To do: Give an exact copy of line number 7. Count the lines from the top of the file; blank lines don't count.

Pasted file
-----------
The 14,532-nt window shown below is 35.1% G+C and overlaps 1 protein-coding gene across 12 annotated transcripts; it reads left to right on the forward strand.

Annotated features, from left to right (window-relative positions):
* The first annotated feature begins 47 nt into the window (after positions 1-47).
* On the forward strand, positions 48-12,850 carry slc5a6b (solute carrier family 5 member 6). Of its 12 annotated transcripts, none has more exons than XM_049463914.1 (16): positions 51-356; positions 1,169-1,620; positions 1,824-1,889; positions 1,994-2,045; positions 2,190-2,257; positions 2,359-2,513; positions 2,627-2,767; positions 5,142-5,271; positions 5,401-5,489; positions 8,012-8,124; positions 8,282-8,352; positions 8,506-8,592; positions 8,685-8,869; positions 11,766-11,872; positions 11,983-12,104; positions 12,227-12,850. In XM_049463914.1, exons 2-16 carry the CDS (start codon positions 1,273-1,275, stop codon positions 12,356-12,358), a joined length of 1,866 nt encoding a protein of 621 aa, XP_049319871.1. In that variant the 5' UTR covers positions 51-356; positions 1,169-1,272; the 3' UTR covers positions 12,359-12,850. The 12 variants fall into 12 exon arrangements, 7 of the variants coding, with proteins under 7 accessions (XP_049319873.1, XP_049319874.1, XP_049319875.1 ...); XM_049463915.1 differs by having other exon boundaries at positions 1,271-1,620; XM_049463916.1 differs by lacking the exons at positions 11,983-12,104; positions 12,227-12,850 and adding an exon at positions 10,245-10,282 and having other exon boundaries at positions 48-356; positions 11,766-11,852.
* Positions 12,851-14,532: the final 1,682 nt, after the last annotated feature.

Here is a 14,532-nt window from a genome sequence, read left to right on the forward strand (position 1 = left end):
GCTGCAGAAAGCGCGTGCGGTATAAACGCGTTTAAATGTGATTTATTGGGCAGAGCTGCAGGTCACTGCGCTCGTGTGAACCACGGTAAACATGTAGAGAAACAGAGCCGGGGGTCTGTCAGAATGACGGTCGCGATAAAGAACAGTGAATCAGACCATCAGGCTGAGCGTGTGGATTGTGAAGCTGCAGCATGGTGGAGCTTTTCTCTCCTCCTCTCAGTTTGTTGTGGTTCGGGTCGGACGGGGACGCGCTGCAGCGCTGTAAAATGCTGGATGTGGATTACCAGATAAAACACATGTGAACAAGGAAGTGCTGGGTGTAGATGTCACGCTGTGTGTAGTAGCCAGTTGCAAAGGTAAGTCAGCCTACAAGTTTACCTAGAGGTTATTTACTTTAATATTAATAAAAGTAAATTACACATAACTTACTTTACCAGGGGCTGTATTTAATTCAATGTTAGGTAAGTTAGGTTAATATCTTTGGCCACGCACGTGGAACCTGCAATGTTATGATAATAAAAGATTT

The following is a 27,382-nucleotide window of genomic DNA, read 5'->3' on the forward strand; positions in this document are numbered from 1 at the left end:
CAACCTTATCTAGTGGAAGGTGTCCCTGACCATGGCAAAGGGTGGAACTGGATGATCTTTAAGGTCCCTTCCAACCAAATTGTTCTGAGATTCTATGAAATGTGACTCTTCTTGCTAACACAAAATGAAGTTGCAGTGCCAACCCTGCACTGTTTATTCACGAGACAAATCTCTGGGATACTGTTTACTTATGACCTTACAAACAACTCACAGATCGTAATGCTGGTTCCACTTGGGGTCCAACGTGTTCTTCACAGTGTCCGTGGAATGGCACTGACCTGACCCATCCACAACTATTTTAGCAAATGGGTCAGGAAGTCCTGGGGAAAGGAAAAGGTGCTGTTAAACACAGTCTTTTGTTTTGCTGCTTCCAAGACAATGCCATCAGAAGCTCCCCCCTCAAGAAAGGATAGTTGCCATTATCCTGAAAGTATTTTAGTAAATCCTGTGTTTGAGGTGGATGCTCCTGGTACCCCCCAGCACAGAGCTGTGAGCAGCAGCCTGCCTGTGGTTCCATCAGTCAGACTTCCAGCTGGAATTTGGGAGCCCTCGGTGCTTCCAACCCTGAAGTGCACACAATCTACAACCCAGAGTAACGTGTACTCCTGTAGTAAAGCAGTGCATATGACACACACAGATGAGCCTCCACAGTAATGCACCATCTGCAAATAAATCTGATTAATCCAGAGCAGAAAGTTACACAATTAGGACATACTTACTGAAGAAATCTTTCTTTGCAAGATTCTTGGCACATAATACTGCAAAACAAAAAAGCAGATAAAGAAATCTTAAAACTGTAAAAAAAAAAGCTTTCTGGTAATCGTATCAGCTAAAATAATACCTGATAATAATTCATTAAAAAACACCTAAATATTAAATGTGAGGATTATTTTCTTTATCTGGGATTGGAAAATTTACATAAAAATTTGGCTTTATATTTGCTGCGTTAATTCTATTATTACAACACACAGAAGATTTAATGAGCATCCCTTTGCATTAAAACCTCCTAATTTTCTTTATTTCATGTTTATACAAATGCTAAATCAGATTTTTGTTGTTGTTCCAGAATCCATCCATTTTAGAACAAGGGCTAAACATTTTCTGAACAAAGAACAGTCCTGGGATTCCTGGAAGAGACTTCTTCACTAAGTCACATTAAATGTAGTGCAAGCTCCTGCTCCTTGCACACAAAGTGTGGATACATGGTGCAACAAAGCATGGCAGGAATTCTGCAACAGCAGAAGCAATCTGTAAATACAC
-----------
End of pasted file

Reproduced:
GCTGCAGAAAGCGCGTGCGGTATAAACGCGTTTAAATGTGATTTATTGGGCAGAGCTGCAGGTCACTGCGCTCGTGTGAACCACGGTAAACATGTAGAGAAACAGAGCCGGGGGTCTGTCAGAATGACGGTCGCGATAAAGAACAGTGAATCAGACCATCAGGCTGAGCGTGTGGATTGTGAAGCTGCAGCATGGTGGAGCTTTTCTCTCCTCCTCTCAGTTTGTTGTGGTTCGGGTCGGACGGGGACGCGCTGCAGCGCTGTAAAATGCTGGATGTGGATTACCAGATAAAACACATGTGAACAAGGAAGTGCTGGGTGTAGATGTCACGCTGTGTGTAGTAGCCAGTTGCAAAGGTAAGTCAGCCTACAAGTTTACCTAGAGGTTATTTACTTTAATATTAATAAAAGTAAATTACACATAACTTACTTTACCAGGGGCTGTATTTAATTCAATGTTAGGTAAGTTAGGTTAATATCTTTGGCCACGCACGTGGAACCTGCAATGTTATGATAATAAAAGATTT